Outta My Mind: India pied-à-terre Room Designs, Part 2

Look back here to see why I’m making moodboards of how we’ll decorate the apartment’s rooms. Today, the entryway …

First, imagine you’re walking or riding the streets of a major South India city surrounded by heat, humidity, humanity and honking. Constant honking.

Then tall black iron gates swing open and shut behind you, protecting you from what’s beyond (make sure no goats get in). You now stand surrounded by gray concrete compound walls, in a shadowy concrete carport under a multi-story building. Watch where you step, you might trip on a piece of rubble.

Head toward the left, to the stairs. You can see the curly railings. Go up one, two, three flights, to the top floor. By now you might be panting and sweating, especially if you’re carrying something. Careful if someone just washed the tiles outside their apartment door, the water might make the steps slippery.

But now, before you, stop a moment and behold …

[youtube http://www.youtube.com/watch?v=-xrH0-cH3Oo?rel=0&w=450&h=259]

The door opening is only about 5 feet high. Most people must stoop to step through.

Once through the tiny fairy tale door, a cool quiet apartment with soaring ceilings lies before you. The entryway is calm.

To your right:


To your left:


I’m going for a look with slight rustic elements here because the back of the main door is pretty rough. That’s the actual main door in the moodboards above.

A lot of people visit for various reasons through the day, but few go into the living areas. It’s customary for many visitors to meet by the main door. So this area will have a bench and chairs. I’m not a fan of lining furniture up against  walls, but they will be here because although it’s a 10′ by 10′ space, it’s a pass-through space not a go-around-furniture space.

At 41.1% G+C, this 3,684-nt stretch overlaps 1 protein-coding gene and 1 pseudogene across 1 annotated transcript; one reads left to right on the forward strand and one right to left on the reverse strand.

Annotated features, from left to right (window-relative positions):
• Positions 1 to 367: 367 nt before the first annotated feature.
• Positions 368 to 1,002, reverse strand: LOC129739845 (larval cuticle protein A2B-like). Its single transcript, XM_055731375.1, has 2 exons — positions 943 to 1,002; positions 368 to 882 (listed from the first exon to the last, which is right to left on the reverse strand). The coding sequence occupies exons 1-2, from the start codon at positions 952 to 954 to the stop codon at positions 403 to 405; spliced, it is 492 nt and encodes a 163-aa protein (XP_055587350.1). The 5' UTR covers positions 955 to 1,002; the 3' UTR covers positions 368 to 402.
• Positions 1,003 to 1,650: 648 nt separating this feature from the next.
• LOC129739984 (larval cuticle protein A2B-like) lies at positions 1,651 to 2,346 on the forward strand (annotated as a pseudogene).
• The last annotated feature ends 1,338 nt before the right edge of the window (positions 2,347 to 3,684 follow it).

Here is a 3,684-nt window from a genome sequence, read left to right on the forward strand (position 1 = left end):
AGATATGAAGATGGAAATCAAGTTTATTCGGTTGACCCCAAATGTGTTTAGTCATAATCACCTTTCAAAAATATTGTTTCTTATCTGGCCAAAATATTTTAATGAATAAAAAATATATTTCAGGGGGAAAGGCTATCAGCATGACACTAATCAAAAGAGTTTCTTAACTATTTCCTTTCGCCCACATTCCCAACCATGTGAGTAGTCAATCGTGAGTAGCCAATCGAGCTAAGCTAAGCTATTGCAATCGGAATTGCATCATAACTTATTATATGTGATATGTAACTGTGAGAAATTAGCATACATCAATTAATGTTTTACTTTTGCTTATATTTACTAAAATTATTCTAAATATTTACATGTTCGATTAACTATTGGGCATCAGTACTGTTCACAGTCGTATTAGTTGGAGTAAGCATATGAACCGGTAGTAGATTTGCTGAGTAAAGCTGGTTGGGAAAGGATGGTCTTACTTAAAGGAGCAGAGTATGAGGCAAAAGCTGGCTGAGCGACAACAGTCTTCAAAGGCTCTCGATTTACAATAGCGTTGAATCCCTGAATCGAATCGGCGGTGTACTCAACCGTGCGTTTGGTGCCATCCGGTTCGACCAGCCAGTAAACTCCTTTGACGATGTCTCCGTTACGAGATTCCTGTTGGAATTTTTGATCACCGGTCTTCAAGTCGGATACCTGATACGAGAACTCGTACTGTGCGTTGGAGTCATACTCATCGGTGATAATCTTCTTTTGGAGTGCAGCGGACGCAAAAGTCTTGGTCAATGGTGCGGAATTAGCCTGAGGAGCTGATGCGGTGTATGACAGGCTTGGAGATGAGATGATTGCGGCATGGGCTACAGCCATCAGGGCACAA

I love these woven Savafieh chairs and blogged about them before.

Savafieh Woven Seat Chair

Something like these chairs would be cooler in the entry. This area might be warmer and more humid due to fewer fans in this area, and it’s around a corner from the a/c units. I didn’t want an ugly blocky modern a/c unit installed above the antique door.

There are also fewer fans here because I insist on hanging a row of three clear glass Hundi lanterns from the ceiling instead of fans here. There will be floor fans in the entry if needed to supplement a/c.

I’m also thankful to the Indian design blog Sound Horn Please for sharing the door art by K.R. Santhana Krishnan (you can see a piece in the moodboard above). His paintings show Indian interiors viewed from entrances. Perfect art for an entryway. I will definitely have to get one of his paintings when we’re in India.

For links to elements in the above moodboards, visit Olioboard here and here.

Part 3 with more rooms coming awhile later. I haven’t thought through some other rooms as much yet!

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